This shala is one of the more “strict” where I ever practiced.
Without any discrimination, it is from my personal point of view that people from Asia, wether Korea, China, Thaïland, Japan, are extremely dedicated practitioners, very precise and demanding. To me they are the best yoga practitioners.
As a matter of fact, I can see the dedication while practicing at the Ashtanga Yoga Center of Bangkok. The level is higher than anywhere, pretty closed to what we see at the main Shala in Mysore.
That is my first time here, and I do acknowledge, even thought I am not really fond of Bangkok, I might reconsider another visit there, just to practice for one full month.
Teachers are very stricts, but not mean. They correct vinyasas when they see student not doing them perfectly.
As a general rule, each practitioner will be on their mat for at least 2 hours minimum or 2h30.
I am starting at 6.45 AM and by 8.55 AM I am done.
Repeat the Asana
One of the thing I noticed is, students are repeating, redoing the asana a significant number of time. This morning one practitioner fell from a hanstand to Urdha Dhanurasana. She did not complain. She came back on her mat and did the same thing at least 10 times.
Each time you are repeating, doing again, the breathing will be moved from one point to another one. The breathing is the key, wherever you bring it, it will change the posture and the manner of entering it.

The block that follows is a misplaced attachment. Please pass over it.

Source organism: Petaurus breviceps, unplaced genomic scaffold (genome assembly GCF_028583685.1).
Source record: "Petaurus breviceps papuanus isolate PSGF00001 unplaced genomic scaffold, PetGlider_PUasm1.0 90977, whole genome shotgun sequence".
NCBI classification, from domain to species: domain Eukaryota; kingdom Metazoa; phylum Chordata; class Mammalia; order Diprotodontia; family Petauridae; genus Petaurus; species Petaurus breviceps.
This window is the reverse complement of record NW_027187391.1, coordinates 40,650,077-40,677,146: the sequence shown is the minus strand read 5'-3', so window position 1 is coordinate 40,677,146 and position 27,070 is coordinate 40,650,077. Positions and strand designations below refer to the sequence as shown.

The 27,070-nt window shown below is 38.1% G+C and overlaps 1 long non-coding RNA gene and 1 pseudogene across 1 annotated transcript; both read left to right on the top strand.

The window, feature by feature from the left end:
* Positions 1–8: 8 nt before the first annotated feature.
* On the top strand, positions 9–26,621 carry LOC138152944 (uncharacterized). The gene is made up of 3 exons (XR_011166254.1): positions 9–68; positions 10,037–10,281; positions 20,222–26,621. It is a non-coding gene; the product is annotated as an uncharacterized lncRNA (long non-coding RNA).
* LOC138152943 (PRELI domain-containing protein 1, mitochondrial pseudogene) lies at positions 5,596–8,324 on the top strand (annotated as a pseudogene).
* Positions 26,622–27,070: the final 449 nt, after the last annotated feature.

Right now, I am working breathing toward my legs instead keeping it only in my chest, as I am still struggling for standing up back from Urdhva Dhanurasana.
Yesterday, I was watching one practitioner while she was dropping back.
I noticed her feet were slightly opened outside of the mat, which allowing her to bring the body weight toward the inner feet. I decided to do the same, even thought I am fully aware that for all backbends, femur bone should be in internal rotation. By doing so, femur bone were toward an external rotation.
Obviously it was much easier, I started feeling my legs taking the body weight and as I was about to finally standing up from down, the teacher came on my mat, realigned my feet inward….. I was desperate…..
She then help me to stand up. I looked at her, she said “your feet, in not out, your knees in, not out. Do it again“…..
I was slightly down….. I threw a glance at the practitioner dropping back with her feet in Charle’s Chaplin mode. The teacher followed my gaze, smile at me and said “YOU can do it, do it again“….
Came back on my mat. Lift on Urdhva Dhanurasana, walked toward my feet, as I was about to lift my heels, teacher bring them down. At that level of backbend I was able to see the back of my heel. I thought every thing was perfectly fine and under controle, as much closer you get from your heel, the much easier is become for standing up.
Then the teacher press down on my illiac bone, asking me to push against it, in order to bring my pelvis higher and my knees down.
Even thought I fully understood the concept, it was physically and mentally impossible to realise. I first tried to understand the proprioception, where was I in the space, keeping the gaze to my heels, then understanding the movement….. which I could not…. How can I bring knees down, if I can not move my feet slightly inward? I do not have that flexibility, the intelligence of my body is not yet at that level.
After struggling for a long time (it was long to me but it seems not even one minute), the teacher brought me back and said : “tomorrow, now paschimottanasana“…… at that particular moment I just wanted to cry. But I did not.
This morning it was very hot.